Latino Gen Zs
Latino Gen Zs are changing the cultural landscape in the US

During the last decades of the 20th century, the US was one of the Latin cultural centers where new musical rhythms, trends, and fashions emerged. In 'hashtag' terms, it was all about what "be hype" meant. A generation of Latin Americans grew up during the 80s and 90s seeing what was happening in "the great country of the North", where a cultural beacon was in cities like Los Angeles or New York.

Although the US remains relevant in the continent's cultural scene, there is a new Boom from Latin America; this time, not a literary movement, but a cultural and musical one.

This boom is embodied in the new rhythms that come from the South reformulating traditional Latin genres such as the corridos tumbados of Peso Pluma, the Made in Latam Hip-Hop of Bad Bunny and Karol G, the innovative electronica of Bizarrap, and the New Latin Pop of Rosalía.

Acts like these are recognized by some of the cultural powerhouses in the industry, such as Billboard, which recently released its list of nominees for its Latin Music Awards.

A look at the 71 nominees reveals a generational change in Latin music in the decade as a new generation of Latin artists is flooding the music scene, imposing new trends.

Many generational issues contribute to the new cultural landscape in which the best of two worlds met: the power of the Latino culture coming from the South and the market and the reach and power of social media in the U.S.


One of the most important things that could be contributing to this phenomenon is the powerful diversity drivers in the world today. The new generations have new identity codes that function as cultural collages, borrowing parts of their cultural past, that belong to their parent's generation, and from their broad, complex, effervescent present. In this new way of the world, current generations arrive with a new feeling of pride, with a new desire to reconquer cultural and linguistic terrain that had been relegated by their migrant parents. New generations of Latinos in the US seek a better fit in the US cultural landscape, leaving aside their language, but not their sense of belonging.

Today's US Latino Gen Zs are finding in Spanish and Hispanic culture resources from their cultural past that help them express themselves in today's present. Furthermore, the impressive population growth of the Hispanic community in the US –close to 64 million, according to Pew Research Center— is making Spanish a new educational tool, the opposite of what Latinos experienced during the 80s, when English became an educational must-have language.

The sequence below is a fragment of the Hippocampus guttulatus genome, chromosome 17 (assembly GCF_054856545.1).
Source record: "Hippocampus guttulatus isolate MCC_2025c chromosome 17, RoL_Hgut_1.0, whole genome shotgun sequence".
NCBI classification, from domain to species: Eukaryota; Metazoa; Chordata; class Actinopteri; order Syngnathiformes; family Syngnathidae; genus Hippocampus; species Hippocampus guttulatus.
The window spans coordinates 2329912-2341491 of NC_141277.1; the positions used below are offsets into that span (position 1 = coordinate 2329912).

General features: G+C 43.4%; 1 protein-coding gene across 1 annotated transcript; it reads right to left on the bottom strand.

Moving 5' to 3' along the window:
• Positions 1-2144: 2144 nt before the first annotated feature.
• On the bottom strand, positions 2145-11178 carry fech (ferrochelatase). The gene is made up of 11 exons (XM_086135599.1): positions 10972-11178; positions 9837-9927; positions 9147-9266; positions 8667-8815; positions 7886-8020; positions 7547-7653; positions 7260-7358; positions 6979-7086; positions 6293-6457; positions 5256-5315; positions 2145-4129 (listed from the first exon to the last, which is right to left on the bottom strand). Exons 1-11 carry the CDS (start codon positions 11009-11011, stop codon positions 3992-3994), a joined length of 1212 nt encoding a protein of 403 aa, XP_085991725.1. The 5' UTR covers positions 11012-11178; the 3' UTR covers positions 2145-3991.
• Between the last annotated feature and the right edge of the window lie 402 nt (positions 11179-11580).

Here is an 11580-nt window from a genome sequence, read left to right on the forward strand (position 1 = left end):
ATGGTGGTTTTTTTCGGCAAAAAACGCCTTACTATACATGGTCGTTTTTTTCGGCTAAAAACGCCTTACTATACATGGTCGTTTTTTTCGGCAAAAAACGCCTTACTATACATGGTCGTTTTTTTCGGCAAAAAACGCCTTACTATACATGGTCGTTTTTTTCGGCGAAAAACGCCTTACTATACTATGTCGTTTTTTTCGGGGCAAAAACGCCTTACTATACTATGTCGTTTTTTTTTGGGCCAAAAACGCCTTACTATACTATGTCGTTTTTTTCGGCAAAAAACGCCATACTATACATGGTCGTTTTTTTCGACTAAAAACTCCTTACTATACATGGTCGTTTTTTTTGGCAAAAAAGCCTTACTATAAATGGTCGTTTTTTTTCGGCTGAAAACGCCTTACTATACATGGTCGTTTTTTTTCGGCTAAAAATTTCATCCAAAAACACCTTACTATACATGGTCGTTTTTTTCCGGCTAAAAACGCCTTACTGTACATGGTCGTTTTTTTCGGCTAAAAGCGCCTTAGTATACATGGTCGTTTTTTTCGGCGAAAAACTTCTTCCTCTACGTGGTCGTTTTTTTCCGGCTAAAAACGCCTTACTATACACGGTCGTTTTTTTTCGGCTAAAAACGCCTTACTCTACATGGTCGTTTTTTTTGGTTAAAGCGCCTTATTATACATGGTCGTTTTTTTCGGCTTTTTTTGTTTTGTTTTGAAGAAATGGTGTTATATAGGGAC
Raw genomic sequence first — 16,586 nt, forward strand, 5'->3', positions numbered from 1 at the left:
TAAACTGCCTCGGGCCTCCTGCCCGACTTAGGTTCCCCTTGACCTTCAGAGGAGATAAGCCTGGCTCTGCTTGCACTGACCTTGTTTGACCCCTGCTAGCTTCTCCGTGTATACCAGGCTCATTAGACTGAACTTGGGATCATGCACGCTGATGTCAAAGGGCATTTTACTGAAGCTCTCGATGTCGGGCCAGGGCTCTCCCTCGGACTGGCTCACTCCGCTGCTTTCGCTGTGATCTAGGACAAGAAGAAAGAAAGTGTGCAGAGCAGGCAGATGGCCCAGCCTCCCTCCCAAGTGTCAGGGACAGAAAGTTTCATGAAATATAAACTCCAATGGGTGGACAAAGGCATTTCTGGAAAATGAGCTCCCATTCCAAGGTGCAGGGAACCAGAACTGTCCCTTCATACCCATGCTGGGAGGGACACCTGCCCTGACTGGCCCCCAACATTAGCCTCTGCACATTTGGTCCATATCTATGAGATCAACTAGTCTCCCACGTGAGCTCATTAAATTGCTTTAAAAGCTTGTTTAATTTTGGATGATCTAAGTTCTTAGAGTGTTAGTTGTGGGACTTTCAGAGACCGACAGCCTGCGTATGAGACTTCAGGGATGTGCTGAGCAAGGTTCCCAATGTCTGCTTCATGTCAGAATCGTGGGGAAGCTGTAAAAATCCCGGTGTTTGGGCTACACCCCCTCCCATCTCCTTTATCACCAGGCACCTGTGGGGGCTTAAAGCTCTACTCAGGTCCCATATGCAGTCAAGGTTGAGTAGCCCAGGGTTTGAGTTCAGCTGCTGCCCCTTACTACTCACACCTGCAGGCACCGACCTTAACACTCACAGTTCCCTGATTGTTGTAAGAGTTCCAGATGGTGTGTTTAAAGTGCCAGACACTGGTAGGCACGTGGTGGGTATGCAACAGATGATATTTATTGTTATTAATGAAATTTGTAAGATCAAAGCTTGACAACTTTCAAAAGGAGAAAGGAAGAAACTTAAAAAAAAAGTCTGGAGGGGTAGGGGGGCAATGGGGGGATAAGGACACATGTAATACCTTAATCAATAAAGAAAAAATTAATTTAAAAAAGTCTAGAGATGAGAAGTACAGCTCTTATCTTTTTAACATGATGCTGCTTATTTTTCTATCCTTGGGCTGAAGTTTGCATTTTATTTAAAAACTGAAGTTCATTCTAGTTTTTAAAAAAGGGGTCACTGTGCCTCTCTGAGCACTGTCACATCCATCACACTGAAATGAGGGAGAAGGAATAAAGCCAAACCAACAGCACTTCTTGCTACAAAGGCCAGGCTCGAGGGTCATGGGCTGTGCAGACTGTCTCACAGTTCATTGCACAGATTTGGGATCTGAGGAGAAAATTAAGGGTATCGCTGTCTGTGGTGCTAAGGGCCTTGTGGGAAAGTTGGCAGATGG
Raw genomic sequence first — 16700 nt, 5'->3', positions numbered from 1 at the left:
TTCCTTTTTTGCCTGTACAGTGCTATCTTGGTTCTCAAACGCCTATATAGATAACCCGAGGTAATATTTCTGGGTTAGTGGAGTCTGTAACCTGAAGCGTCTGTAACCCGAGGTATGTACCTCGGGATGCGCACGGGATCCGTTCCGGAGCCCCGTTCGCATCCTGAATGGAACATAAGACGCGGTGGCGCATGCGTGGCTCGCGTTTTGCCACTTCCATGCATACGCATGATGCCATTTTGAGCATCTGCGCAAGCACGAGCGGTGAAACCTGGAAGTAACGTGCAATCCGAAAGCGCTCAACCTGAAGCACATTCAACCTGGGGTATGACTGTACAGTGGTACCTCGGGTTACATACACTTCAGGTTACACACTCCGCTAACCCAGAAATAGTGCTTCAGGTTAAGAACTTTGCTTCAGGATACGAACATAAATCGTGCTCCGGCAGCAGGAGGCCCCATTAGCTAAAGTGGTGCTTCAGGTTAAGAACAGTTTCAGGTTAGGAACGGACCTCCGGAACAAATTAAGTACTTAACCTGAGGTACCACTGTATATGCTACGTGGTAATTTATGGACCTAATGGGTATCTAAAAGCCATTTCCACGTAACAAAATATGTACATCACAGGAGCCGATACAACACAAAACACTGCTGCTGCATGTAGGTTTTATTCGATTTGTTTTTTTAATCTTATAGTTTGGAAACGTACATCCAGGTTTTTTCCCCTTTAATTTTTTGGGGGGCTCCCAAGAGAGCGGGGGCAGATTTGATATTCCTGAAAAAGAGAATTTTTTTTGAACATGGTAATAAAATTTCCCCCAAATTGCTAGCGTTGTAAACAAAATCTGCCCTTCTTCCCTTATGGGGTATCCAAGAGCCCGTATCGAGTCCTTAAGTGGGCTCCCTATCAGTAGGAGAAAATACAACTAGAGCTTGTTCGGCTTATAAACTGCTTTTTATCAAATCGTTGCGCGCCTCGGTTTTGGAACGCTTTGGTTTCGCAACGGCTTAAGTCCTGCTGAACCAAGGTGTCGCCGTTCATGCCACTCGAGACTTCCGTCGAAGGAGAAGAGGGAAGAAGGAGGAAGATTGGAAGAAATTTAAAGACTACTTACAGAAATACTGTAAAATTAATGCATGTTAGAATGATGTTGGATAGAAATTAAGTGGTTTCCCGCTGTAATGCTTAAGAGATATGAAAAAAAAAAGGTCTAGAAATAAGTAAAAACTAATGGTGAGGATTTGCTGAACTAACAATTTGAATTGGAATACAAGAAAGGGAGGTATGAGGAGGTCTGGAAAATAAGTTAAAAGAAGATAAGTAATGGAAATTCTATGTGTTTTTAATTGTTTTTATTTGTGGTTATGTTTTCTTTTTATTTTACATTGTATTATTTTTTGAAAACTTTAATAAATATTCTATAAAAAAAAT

Both native Americans and Hispanic kids –who abandoned their native language to assimilate – today learn Spanish compulsively, giving Spanish the opportunity to reposition itself culturally.

Website MyClassTrack proves that, with more than 6 million students, Spanish is the most learned language in the United States. Also, 41.8 million persons who are five years old or older speak Spanish at home, according to a US Census Bureau study.

But learning Spanish is not only a sentimental goal, it could also be a business.

According to The International Language Institute of Massachusetts: "Another reason to learn Spanish is that it is a language with economic and financial benefits. Workers who can speak Spanish often receive a higher salary when negotiating their job offer with potential employers. There is demand" for Spanish-speaking professionals in many areas of the US service economy, such as: education, healthcare, transportation, business and legal affairs, to name a few. These workers receive higher wages compared to their monolingual American counterparts."


According to the article The Upsurge of Latino Gen Z: Fuel for the U.S. Economy Gen Z, "Latinos are leading the way in a growing Hispanic population and are on their way to becoming the main engine of population and economic change in the U.S. within the next decade."

This particularity not only makes this demographic group a highly attractive population for companies and brands that seek to appeal to their purchasing choices. They are also a generation that stands out and distances itself from that of their parents due to their high educational level, according to The Pew Research Center: "The changing patterns in educational attainment are driven in part by the shifting origins of young Hispanics. Previous research has shown that second-generation Hispanic youth tend to go further in school than foreign-born Hispanic youth. That is born out in this analysis, as 61% of second-generation Hispanics ages 18 to 20 who were no longer in high school were enrolled in college in 2017, compared with 40% of their foreign-born counterparts".

Also, one in five Hispanics ages 25 and older had a bachelor's degree or higher in 2021. While this share was less than that of the overall U.S. population (38%), it was up from 13% of Hispanic adults in 2010.

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